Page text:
Four Poems

By John F. Deane

Words of the Unknown Soldier

He stumped us, this Jesus of yours, with his
walking on water, fandango, entrechat, glissade;
birthing, imagine! in a dark cave, out of all knowing; then
he walked the hard-baked earth of Palestine, but not
as you walk, or as I, for behind him the healing flowers grew,
the rosebay willowherb, chamomile, the John’s Wort;
we noted, too, that he could walk through walls,
appearing suddenly in the midst of folk as if
he were always there, waiting that they might notice him;
oh yes, this too, he walked on air
leaving them gawping upwards as he rose
higher and higher, like a skylark, walking
into the invisible. That was later. But humankind
will not be cheated of its prey for we claimed him,
hailing him fast to a tree, that he could not move
on water, earth or air, and we buried him in the underearth.
Where, it is said, he took to walking once again,
singing his larksong to the startled, to the stumped, dead.



It is April,
dry and hot as summer;
wisteria languishes
like an overdressed society dame
at a chamber concert, and purple tulips
speak of cemeteries and sex;
in Montparnasse,
tourists have a field-day,
avenues and alleyways laid out
as rationally as an old faubourg;
the dead
putting on a show,
the living
sauntering by as if nothing mattered, not
now, perhaps not ever. Here
is Brancusi’s kiss,
womanman embracing
as if to cleave forever;
Sartre and de Beauvoir
have nothing new to say
though miniature Japanese businessmen
pass by with cameras.
Listen to that chuckling sound
Saint-Saëns at it again,
doodling notes that touch
on the bones of sunshine,
piccolo-runs like tickled trout
finning their way towards death.
But we have comen
for Beckett,
to stand in numb and silent thanks
that someone led us to the edge
and did not push
though he impelled himself beyond the limit
and told us of it.
No ego-surfeiting. No longer
waiting. Move
softly by. Like leaf-fall. Like echo’s bones.
Samuel, salut!


Eye of the Hare

There! amongst lean-to grasses and trailing vetch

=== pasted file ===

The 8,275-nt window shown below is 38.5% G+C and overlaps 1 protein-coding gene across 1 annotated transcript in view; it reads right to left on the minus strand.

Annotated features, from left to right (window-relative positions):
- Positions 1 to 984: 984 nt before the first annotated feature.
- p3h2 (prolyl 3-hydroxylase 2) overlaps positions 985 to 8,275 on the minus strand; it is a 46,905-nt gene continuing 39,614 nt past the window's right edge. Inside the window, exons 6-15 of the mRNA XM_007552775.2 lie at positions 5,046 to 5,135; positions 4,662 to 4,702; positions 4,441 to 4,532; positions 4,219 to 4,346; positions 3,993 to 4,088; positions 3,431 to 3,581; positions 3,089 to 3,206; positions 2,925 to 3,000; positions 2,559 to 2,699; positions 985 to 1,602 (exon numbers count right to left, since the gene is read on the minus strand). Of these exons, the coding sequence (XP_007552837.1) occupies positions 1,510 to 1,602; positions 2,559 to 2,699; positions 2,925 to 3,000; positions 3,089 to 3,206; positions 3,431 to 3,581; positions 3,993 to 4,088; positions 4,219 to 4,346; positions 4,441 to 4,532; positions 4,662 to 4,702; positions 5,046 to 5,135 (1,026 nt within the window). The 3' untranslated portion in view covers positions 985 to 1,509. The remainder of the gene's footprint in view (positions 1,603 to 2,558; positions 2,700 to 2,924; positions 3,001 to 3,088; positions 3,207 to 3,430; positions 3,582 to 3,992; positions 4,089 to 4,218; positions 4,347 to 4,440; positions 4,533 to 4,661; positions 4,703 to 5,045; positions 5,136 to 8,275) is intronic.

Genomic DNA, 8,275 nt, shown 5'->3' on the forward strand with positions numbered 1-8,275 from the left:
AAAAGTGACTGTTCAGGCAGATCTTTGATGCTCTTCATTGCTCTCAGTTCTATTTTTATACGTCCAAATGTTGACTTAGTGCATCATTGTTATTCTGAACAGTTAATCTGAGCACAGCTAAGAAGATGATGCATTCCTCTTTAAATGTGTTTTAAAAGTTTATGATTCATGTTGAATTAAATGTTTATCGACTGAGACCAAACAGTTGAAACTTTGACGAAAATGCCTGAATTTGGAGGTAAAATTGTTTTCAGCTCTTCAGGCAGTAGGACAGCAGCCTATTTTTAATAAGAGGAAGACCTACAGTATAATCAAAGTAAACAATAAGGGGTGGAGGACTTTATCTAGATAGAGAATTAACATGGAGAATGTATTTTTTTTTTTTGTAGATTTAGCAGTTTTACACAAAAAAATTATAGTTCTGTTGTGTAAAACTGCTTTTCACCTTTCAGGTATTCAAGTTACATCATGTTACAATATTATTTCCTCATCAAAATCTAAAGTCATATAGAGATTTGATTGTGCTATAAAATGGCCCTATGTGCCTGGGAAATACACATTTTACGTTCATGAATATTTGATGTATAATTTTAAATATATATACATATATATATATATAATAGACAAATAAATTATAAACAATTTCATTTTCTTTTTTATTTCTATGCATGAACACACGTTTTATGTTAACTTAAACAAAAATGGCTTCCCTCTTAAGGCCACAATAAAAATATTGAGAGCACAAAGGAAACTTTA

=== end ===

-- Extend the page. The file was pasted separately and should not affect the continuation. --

catch her?—vagrant, free-range and alert;

I saw the eager watch-tower of the ears, I knew
the power of legs that would fling her into flight;

concentrate, he said, and focus: you must love
the soft-flesh shoulder-muscles where the bullet bites,

caress—and do not jerk—the trigger: be all-embracing, be
delicate. I had no difficulty with the saucepan lid

down at the end of the meadow, lifted, for practice,
against the rhododendron hedge; I could sight

its smug self-satisfaction and shoot a hole
pea-perfect and clean through. Attention to the hare

left me perplexed for I, too, relish the vision
I imaged in its round dark eye, of a green world

easy under sunlight, of sweet sorrel and sacred herbs—
and I turned away, embarrassed, and absolved.


Still Life

We have slipped by here, scarcely noticed,
for generations; the trees we planted,
oak and birch and eucalyptus,

scarce reached our knees those days, now they rise
stooping amongst scattered stars, against
turquoise deepening to blue-pink, emerald, cobalt;

we know—after the old folks with their hearth-music
abandoned us—generations are layered beneath, and still
the young hare leaps in the joy of morningflush

while the mismatched mistlethrush will cock
her speckled chest into the northern breeze:
as it was, we say, in the beginning.

I will turn soon into the broth of dreams,
blue-pink, emerald, cobalt, a blade of grass
of being, but for now I hold my hand

against the sky and watch a star
between my fingers, see the webbed flesh, feel the blood
pulsing, and listen to the soft sigh lingering.

for Michael Schmidt


John F. Deane founded Poetry Ireland, the national poetry society, and The Poetry Ireland Review. He was elected secretary-general of the European Academy of Poetry in 1996. In Dogged Loyalty, his collection of essays on religious poetry, was published in 2006 (Columba), and his latest poetry collection is The Instruments of Art (Carcanet, 2005). A Little Book of Hours is forthcoming from Carcanet this year.

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